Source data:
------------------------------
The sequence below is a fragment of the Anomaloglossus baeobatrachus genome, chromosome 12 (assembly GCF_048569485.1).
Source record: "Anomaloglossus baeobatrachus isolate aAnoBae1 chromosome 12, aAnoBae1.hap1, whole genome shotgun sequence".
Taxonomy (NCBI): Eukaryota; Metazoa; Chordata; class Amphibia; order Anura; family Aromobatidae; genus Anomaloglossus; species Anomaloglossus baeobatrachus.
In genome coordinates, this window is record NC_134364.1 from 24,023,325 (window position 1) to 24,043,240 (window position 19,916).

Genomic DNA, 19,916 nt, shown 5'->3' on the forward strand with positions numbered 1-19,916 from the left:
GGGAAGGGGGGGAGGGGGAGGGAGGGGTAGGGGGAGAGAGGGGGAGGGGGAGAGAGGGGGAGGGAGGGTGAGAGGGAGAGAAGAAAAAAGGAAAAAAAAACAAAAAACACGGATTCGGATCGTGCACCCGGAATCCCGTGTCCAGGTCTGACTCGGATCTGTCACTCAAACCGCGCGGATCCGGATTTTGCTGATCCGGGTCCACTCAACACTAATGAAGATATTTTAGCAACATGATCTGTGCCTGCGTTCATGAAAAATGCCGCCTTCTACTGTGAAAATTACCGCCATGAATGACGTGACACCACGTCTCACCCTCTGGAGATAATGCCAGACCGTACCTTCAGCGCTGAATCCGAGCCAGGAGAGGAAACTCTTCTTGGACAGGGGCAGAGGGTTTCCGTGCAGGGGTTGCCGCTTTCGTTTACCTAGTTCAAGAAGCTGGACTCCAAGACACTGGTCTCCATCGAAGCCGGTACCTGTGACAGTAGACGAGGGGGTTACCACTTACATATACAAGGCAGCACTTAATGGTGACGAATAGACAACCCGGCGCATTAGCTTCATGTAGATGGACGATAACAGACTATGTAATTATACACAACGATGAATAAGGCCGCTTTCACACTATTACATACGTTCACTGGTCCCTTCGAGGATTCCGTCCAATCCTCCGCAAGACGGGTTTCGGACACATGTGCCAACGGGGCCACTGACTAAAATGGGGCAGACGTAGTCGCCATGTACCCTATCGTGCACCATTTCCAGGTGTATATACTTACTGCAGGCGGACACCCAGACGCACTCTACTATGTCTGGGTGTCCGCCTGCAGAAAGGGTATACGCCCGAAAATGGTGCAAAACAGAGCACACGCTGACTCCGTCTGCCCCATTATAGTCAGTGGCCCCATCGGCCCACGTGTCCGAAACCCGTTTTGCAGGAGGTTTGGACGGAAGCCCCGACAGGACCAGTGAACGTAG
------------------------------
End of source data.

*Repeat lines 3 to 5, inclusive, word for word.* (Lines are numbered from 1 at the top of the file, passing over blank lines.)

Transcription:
Taxonomy (NCBI): Eukaryota; Metazoa; Chordata; class Amphibia; order Anura; family Aromobatidae; genus Anomaloglossus; species Anomaloglossus baeobatrachus.
In genome coordinates, this window is record NC_134364.1 from 24,023,325 (window position 1) to 24,043,240 (window position 19,916).

Genomic DNA, 19,916 nt, shown 5'->3' on the forward strand with positions numbered 1-19,916 from the left: